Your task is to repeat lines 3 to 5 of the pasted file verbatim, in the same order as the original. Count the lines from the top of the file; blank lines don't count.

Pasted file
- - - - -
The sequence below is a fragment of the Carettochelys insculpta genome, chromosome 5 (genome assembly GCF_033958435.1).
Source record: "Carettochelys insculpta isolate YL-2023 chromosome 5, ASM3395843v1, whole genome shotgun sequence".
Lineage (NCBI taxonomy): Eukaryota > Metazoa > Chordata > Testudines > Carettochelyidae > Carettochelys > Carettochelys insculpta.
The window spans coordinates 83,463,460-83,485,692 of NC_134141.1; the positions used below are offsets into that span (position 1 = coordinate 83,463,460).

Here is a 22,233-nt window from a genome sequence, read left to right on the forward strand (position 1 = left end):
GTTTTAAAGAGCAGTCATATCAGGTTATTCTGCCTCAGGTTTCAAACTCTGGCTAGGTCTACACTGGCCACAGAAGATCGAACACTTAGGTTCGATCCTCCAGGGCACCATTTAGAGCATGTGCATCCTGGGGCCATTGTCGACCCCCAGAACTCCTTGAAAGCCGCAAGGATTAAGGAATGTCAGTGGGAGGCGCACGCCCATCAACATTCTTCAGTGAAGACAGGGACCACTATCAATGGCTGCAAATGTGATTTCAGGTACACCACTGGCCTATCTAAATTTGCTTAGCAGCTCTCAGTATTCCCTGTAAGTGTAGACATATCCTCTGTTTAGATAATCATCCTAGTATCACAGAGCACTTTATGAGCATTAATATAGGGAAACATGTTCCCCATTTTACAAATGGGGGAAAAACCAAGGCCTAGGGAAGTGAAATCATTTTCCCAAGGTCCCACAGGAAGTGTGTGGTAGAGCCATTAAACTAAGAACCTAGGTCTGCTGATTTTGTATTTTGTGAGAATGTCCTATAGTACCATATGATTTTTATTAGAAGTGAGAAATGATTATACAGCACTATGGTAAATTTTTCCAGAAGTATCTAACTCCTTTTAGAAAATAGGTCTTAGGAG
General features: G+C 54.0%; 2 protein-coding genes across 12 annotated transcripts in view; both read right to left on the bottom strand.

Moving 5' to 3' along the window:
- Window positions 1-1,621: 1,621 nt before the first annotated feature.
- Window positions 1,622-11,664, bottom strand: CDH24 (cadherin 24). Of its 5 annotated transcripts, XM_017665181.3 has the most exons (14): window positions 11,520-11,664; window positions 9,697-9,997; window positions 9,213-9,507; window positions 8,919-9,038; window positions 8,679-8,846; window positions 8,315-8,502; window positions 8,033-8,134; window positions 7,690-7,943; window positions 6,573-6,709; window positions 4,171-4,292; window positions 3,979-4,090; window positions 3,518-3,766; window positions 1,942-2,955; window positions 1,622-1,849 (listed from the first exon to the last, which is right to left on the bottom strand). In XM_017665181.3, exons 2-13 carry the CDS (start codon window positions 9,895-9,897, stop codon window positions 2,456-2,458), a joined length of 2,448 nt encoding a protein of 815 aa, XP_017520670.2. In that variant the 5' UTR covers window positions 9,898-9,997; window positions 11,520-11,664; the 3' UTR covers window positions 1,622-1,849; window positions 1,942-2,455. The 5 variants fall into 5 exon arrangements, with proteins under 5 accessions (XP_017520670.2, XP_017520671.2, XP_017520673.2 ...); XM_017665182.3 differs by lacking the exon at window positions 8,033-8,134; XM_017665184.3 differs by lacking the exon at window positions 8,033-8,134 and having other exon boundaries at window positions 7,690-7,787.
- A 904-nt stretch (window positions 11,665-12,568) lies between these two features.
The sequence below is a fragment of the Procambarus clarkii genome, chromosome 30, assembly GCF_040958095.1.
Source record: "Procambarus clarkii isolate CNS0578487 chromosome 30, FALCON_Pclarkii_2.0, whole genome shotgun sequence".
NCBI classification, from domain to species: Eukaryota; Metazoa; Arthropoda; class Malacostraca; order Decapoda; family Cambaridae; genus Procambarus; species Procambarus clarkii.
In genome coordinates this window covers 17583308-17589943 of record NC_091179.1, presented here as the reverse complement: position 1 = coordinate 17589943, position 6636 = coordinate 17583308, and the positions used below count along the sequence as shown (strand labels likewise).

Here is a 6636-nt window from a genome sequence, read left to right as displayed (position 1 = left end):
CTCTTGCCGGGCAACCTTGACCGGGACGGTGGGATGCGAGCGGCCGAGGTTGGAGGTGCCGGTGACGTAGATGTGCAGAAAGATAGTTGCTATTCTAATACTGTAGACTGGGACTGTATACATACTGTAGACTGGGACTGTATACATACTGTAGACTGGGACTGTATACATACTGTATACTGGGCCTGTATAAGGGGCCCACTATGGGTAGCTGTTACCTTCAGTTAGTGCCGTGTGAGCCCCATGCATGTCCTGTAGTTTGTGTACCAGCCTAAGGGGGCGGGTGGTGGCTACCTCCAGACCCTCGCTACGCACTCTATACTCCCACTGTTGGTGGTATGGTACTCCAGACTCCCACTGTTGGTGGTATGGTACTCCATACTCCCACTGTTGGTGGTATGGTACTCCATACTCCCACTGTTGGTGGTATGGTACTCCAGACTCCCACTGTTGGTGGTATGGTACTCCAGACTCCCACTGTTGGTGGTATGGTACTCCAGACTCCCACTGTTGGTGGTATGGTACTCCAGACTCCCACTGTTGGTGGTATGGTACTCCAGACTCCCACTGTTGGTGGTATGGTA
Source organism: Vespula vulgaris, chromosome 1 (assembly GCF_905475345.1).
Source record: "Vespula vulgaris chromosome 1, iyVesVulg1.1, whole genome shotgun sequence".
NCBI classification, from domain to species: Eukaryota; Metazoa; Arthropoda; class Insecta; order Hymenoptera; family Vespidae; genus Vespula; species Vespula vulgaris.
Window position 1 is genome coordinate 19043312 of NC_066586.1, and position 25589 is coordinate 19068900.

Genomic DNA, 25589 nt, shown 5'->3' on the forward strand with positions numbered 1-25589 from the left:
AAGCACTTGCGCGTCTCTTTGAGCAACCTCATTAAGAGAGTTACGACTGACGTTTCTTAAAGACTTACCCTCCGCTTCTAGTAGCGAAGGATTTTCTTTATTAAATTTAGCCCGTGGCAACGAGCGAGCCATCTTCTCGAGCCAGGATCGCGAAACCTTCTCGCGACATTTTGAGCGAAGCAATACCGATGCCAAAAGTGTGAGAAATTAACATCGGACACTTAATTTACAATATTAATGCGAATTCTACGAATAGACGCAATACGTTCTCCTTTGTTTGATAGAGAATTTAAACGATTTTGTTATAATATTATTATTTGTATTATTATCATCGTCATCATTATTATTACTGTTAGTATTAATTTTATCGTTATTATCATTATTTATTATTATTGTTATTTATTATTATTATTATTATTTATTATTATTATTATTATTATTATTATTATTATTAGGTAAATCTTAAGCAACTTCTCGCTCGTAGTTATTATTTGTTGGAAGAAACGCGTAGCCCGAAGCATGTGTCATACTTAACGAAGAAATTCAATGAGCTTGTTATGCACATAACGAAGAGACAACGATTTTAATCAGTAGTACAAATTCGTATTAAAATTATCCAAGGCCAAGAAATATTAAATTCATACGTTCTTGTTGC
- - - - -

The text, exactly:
Lineage (NCBI taxonomy): Eukaryota > Metazoa > Chordata > Testudines > Carettochelyidae > Carettochelys > Carettochelys insculpta.
The window spans coordinates 83,463,460-83,485,692 of NC_134141.1; the positions used below are offsets into that span (position 1 = coordinate 83,463,460).

Here is a 22,233-nt window from a genome sequence, read left to right on the forward strand (position 1 = left end):